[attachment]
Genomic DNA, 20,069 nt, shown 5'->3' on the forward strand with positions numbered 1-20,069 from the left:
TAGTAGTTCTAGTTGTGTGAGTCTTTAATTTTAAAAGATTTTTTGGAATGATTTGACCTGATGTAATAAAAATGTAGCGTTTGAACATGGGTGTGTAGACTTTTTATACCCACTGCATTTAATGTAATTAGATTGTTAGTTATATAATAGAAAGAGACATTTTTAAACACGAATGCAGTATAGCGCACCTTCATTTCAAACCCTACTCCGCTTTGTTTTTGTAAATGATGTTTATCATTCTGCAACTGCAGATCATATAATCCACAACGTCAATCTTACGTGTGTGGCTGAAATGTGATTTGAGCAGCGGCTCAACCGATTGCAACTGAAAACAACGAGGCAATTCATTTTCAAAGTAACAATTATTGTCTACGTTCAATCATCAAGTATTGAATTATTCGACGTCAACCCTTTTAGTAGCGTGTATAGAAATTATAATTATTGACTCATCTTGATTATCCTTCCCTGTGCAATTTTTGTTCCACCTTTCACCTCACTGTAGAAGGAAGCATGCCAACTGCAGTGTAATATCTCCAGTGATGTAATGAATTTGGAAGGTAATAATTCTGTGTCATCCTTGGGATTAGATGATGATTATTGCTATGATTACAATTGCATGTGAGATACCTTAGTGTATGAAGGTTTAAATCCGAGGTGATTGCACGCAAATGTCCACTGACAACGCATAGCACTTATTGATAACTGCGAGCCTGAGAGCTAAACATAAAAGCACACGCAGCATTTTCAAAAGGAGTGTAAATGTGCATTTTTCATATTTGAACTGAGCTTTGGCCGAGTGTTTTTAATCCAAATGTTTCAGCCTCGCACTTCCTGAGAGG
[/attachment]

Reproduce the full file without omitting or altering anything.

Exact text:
Genomic DNA, 20,069 nt, shown 5'->3' on the forward strand with positions numbered 1-20,069 from the left:
TAGTAGTTCTAGTTGTGTGAGTCTTTAATTTTAAAAGATTTTTTGGAATGATTTGACCTGATGTAATAAAAATGTAGCGTTTGAACATGGGTGTGTAGACTTTTTATACCCACTGCATTTAATGTAATTAGATTGTTAGTTATATAATAGAAAGAGACATTTTTAAACACGAATGCAGTATAGCGCACCTTCATTTCAAACCCTACTCCGCTTTGTTTTTGTAAATGATGTTTATCATTCTGCAACTGCAGATCATATAATCCACAACGTCAATCTTACGTGTGTGGCTGAAATGTGATTTGAGCAGCGGCTCAACCGATTGCAACTGAAAACAACGAGGCAATTCATTTTCAAAGTAACAATTATTGTCTACGTTCAATCATCAAGTATTGAATTATTCGACGTCAACCCTTTTAGTAGCGTGTATAGAAATTATAATTATTGACTCATCTTGATTATCCTTCCCTGTGCAATTTTTGTTCCACCTTTCACCTCACTGTAGAAGGAAGCATGCCAACTGCAGTGTAATATCTCCAGTGATGTAATGAATTTGGAAGGTAATAATTCTGTGTCATCCTTGGGATTAGATGATGATTATTGCTATGATTACAATTGCATGTGAGATACCTTAGTGTATGAAGGTTTAAATCCGAGGTGATTGCACGCAAATGTCCACTGACAACGCATAGCACTTATTGATAACTGCGAGCCTGAGAGCTAAACATAAAAGCACACGCAGCATTTTCAAAAGGAGTGTAAATGTGCATTTTTCATATTTGAACTGAGCTTTGGCCGAGTGTTTTTAATCCAAATGTTTCAGCCTCGCACTTCCTGAGAGG